Middle East

Iraq militia leader: U.S. not serious about fighting ISIS

NAJAF, Iraq: The head of one of Iraq’s fiercest Shiite militias called the U.S.-led coalition’s campaign against ISIS ineffective and accused Washington of lacking the will to uproot radical Sunni militants controlling large swaths of Iraq and Syria.

Qais al-Khazali, leader of Iranian-backed paramilitary group Asaib Ahl al-Haqq, said the anti-ISIS campaign had failed because of an American agenda to redraw the map of the Middle East along new borders.

“We believe the United States of America does not want to resolve the crisis but rather wants to manage the crisis,” he told Reuters in an interview. “It does not want to end ISIS. It wants to exploit ISIS to achieve its projects in Iraq and in the region. The American project in Iraq is to repartition the region.”

Khazali said the U.S.-led coalition had failed to ramp up the number of airstrikes over time as he said it had pledged to do.

Asaib, along with the Badr Brigades and Kataib Hezbollah, are at the forefront of the Popular Mobilization forces, the official Iraqi government entity organizing volunteers in the battle against ISIS.

The Popular Mobilization has become the most powerful military force in Iraq since the near collapse of the national army a year ago. Yet many paramilitary groups have come under fire for alleged abuses in Sunni areas reclaimed from ISIS.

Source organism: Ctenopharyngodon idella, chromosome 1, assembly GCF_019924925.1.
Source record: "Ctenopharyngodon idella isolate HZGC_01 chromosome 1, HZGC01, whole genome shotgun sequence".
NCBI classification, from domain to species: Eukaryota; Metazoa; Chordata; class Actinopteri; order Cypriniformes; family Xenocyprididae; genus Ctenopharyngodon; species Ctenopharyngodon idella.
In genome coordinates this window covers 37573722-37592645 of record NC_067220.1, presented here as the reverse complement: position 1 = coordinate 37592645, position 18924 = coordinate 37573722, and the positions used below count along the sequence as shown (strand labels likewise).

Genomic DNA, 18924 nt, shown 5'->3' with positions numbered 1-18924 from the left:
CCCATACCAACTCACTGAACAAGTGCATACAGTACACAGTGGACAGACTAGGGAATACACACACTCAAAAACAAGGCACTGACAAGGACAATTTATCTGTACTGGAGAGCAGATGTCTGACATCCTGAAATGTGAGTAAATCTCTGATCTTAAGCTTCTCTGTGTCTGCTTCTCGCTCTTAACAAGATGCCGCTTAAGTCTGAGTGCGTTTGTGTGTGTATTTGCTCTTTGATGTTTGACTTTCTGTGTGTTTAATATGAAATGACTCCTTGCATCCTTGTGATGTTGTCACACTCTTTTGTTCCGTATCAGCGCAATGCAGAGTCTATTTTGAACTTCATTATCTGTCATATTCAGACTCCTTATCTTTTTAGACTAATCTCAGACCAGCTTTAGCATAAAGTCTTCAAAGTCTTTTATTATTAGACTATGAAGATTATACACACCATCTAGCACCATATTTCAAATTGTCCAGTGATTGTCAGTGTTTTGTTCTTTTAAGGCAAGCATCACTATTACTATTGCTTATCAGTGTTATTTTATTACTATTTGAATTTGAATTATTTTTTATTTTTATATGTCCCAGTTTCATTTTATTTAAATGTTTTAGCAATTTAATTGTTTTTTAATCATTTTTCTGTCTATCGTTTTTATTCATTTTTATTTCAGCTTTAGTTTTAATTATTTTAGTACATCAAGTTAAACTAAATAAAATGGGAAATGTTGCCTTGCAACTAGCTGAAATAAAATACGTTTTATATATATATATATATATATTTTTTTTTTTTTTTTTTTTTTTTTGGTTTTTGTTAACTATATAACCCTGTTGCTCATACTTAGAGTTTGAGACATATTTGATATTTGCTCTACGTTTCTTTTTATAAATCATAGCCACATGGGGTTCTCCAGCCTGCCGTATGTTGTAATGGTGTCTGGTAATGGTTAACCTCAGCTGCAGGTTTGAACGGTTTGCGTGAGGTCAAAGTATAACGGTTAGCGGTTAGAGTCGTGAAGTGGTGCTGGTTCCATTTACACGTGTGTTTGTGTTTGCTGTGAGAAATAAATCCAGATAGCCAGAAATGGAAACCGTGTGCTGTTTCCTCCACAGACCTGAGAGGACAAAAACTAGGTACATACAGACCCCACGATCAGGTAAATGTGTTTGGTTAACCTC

Khazali said Prime Minister Haider al-Abadi was under U.S. pressure to limit the presence of Shiite fighters in the campaign to retake the mostly Sunni province of Anbar.

“Now the American project is trying at least to limit the presence of the Popular Mobilization forces to the borders of Fallujah and not reach Ramadi. This is the magnitude of the pressure from the American leadership now on the Iraqi prime minister,” he said.

Washington and its Sunni Arab allies fear involving Iraq’s Shiite militias in battles to drive out ISIS militants from Anbar could lead to even more sectarian violence. In the past few months, there have been reports of violations including killings, looting and burning of Sunni homes. Khazali denied the accusations.

“Despite the media whirlwind and exaggeration, no media outlet has been able to accuse the Shiite Popular Mobilization forces of one [act of] genocide or of killing one innocent citizen,” he said.

Khazali was among thousands of militia fighters, armed and wearing green camouflage military fatigues, who flocked to northern Iraq to battle ISIS last June after it seized swathes of territory across Syria and Iraq. The 41-year-old Iraqi donned the robe and white turban of a cleric when he spoke to Reuters in the holy Shiite city of Najaf. His militia started as a splinter group of the Mahdi Army, a paramilitary force formed by Shiite leader Moqtada al-Sadr during the U.S. occupation. Under his leadership, it gained notoriety for its attacks against U.S. forces.

In 2007, Khazali was arrested by American forces for his alleged role in an attack on an Iraqi government compound in Karbala in the Shiite heartland of southern Iraq, which left five American soldiers dead.

He is now one of the most feared and respected Shiite militia leaders in Iraq, and one of Iran’s most important allies in the country.

Khazali said mutual mistrust made it impossible for his group to coordinate with the U.S. “We do not agree to participate in any area where there are American strikes. We will place full responsibility on the American administration for any strike that happens under the guise of being a mistake,” he said.

“The Americans do not trust us because we resisted them during the occupation. There is no prospect [for cooperation].”

A version of this article appeared in the print edition of The Daily Star on July 30, 2015, on page 8.




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